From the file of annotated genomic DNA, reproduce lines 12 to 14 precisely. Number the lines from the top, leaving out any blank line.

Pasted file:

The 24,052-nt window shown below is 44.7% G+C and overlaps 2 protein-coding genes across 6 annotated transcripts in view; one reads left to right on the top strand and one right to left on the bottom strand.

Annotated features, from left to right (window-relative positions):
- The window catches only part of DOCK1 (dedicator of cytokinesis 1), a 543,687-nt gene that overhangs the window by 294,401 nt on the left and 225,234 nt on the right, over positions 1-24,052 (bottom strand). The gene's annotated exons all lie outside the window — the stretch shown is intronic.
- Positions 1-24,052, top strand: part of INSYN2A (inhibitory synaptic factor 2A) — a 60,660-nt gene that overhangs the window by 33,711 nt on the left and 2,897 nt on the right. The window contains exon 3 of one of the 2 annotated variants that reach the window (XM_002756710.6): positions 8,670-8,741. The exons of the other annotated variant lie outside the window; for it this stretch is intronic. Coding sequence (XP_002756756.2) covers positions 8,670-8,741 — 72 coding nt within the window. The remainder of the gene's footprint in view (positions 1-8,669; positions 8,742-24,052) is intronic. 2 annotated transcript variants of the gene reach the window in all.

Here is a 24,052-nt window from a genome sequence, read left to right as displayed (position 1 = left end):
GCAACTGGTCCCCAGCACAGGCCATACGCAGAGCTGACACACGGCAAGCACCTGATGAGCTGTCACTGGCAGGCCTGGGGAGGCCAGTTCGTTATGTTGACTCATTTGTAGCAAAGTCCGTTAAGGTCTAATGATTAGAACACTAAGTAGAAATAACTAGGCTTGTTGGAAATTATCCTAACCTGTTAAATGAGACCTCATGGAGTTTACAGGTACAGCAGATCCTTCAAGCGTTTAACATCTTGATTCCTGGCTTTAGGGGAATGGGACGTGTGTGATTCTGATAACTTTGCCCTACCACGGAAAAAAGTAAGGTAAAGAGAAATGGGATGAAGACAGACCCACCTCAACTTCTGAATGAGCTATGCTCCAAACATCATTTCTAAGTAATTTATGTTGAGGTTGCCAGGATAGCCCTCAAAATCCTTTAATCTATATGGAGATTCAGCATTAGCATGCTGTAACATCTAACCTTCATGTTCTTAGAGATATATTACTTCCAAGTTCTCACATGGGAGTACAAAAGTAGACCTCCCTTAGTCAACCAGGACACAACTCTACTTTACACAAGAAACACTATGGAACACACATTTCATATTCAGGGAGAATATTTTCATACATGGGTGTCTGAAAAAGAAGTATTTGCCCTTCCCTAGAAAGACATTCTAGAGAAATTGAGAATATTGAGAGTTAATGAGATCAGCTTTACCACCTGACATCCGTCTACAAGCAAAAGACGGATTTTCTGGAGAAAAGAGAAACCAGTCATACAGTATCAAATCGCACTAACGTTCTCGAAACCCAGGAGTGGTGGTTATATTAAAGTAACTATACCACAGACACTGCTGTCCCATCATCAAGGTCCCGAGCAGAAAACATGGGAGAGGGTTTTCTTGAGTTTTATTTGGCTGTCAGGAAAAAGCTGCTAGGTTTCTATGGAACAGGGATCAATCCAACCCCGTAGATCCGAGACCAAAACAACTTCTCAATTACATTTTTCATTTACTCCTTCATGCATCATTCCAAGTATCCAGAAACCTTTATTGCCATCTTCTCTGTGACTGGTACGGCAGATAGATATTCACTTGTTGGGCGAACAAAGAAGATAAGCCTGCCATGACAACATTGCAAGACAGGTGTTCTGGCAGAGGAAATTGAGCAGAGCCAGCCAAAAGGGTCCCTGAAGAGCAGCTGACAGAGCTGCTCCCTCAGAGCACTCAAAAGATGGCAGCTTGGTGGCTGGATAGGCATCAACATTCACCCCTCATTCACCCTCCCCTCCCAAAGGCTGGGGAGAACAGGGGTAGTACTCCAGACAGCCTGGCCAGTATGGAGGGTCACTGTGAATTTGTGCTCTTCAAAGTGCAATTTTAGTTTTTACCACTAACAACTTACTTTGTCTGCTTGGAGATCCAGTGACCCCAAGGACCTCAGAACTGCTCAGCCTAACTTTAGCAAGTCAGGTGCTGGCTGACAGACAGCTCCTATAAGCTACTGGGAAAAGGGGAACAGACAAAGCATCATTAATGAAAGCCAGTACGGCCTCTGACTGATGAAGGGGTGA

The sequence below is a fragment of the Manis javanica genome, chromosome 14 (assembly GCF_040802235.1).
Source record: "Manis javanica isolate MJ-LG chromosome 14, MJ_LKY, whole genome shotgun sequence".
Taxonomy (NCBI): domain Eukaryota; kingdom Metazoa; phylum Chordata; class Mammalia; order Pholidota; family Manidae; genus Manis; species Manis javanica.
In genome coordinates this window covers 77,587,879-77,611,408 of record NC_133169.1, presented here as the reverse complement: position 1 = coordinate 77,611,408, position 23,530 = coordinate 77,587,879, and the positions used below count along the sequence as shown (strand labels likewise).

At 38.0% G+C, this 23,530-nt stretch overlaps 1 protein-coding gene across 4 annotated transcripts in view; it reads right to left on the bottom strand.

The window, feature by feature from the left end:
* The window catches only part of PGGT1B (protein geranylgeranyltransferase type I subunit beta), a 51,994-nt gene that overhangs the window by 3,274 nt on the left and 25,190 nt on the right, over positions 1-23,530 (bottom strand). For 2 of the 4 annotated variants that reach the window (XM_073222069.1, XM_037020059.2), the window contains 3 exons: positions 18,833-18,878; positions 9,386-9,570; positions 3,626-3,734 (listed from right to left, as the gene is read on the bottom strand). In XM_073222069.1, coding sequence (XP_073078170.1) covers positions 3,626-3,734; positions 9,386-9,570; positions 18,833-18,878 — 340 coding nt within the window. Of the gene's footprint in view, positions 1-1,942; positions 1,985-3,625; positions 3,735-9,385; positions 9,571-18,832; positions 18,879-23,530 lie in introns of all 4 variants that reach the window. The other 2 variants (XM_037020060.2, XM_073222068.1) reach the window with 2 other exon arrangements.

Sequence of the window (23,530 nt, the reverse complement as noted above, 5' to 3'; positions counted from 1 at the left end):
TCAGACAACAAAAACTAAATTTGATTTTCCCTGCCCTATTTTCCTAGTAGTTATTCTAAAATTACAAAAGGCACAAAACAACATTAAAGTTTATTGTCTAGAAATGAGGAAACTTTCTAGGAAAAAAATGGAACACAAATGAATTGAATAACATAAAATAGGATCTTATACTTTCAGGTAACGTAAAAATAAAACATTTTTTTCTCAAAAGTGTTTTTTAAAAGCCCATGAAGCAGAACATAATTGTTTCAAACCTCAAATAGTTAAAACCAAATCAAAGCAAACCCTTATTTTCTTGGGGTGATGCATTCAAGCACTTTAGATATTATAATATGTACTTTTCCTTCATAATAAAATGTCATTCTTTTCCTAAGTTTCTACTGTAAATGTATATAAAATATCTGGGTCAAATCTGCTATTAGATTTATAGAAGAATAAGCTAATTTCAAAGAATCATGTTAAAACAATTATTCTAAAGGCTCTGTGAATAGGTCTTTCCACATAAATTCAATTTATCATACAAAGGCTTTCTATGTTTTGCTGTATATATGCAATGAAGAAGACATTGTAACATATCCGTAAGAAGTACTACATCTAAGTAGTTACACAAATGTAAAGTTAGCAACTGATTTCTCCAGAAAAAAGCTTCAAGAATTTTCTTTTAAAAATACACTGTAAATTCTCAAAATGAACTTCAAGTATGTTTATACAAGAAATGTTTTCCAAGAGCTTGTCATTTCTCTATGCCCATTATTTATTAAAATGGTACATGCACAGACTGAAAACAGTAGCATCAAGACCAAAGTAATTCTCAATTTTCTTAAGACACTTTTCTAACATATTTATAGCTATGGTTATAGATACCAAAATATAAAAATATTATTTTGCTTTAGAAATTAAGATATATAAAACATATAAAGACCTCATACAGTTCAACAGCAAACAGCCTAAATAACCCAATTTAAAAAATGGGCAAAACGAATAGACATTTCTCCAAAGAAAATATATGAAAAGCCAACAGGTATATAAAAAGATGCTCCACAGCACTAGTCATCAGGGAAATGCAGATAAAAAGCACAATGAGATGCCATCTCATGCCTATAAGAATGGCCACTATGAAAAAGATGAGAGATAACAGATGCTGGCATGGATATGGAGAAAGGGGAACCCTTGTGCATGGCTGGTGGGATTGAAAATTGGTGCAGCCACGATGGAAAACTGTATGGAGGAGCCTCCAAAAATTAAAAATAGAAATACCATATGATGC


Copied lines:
The window, feature by feature from the left end:
* The window catches only part of PGGT1B (protein geranylgeranyltransferase type I subunit beta), a 51,994-nt gene that overhangs the window by 3,274 nt on the left and 25,190 nt on the right, over positions 1-23,530 (bottom strand). For 2 of the 4 annotated variants that reach the window (XM_073222069.1, XM_037020059.2), the window contains 3 exons: positions 18,833-18,878; positions 9,386-9,570; positions 3,626-3,734 (listed from right to left, as the gene is read on the bottom strand). In XM_073222069.1, coding sequence (XP_073078170.1) covers positions 3,626-3,734; positions 9,386-9,570; positions 18,833-18,878 — 340 coding nt within the window. Of the gene's footprint in view, positions 1-1,942; positions 1,985-3,625; positions 3,735-9,385; positions 9,571-18,832; positions 18,879-23,530 lie in introns of all 4 variants that reach the window. The other 2 variants (XM_037020060.2, XM_073222068.1) reach the window with 2 other exon arrangements.

Sequence of the window (23,530 nt, the reverse complement as noted above, 5' to 3'; positions counted from 1 at the left end):